For Scotiabank, we’ve been here 30 years. We have over $2-billion in trade financing with Brazil already. We’ve just acquired one of the banks here, which will be focused not on retail but on trade finance. On lending to Brazilian companies – to looking after Canadian companies coming down here. We see over the next three to five years we’re going to significantly increase what we already have – a great position to be in. I think Canada and Brazil are well positioned. We’ve had some great meetings in the last day or two – and good feelings.
Are you concerned about the effect of the U.S. [credit rating]downgrade on Canadian banks?
I think we have to put everything in perspective. And I think that Canada is well along on this road to recovery. Our fiscal policies, our monetary policies – the Canadian financial institutions have been, and are, strong. I am very comfortable, obviously, with Scotiabank. And so I think we’ve obviously got to be not complacent about what’s happening in the world markets.
But from a Canadian perspective, from where we are, from where our financial institutions are – and our customers – we’re in good shape. We’ve got to remember we’re not an island, but I think if we stay consistent in what we’ve been doing, we’ll weather the storm quite well.
What of the Prime Minister’s message – that one ought not in government and business to be totally distracted by the fluctuations in the market?
Absolutely. We’ve got to focus both as a country and a lot of our businesses. Our bank is 180 years old. We’re down here in Latin America. We’re talking about what we’re going to be doing for the next three, five or 10 years – how we can do that. And we’re very comfortable doing that. If we stay focused, this is where Canada is in a very good position. We have a strong dollar, which means people believe in what the Canadian model’s all about. And I think we should stay consistent, on plan and move forward and if we do that we will come out of this just fine.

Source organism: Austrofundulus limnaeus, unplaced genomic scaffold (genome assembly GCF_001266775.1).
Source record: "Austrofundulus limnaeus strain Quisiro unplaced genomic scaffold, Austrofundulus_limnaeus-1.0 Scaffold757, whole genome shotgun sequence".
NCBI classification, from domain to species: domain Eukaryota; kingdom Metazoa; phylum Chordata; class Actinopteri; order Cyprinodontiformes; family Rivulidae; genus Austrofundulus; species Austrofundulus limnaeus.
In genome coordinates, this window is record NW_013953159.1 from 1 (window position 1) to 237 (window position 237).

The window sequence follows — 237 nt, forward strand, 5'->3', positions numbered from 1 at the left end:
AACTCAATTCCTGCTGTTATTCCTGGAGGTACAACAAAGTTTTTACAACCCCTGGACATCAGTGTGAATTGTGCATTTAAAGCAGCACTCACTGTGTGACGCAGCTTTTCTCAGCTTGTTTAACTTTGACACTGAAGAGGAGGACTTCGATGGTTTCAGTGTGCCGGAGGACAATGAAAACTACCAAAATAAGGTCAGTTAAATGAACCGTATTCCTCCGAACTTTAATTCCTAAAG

Is it difficult for [Mr. Harper]to come down here and keep the focus of his audience on trade when everybody’s checking their BlackBerries to see how their portfolio is doing?
I left mine in my briefcase because it can overpower you at times; you are right. But that’s what our strength is. We have to have a good idea of where we are going and get there and that’s what we have to do. And I think that’s one of the problems we have in the world today and it’s on basically the political levels. You saw with the debt ceilings in the United States, you saw the ongoing issues in the Euro: there was no focus. Where are they going? So it’s not so much where the debt level was. It’s not even so much how to handle Greece – they’re important – but where does this lead us to?
So this is one of the strengths we have in Canada. We have a pretty good idea, at least I have with my company, with Scotiabank, we have an idea of where we are going and we have the wherewithal to get there. You cannot say that for a lot of the Europeans and of course the Americans, on where this thing ends up in three and five years.
This interview has been condensed and edited.Report Typo/Error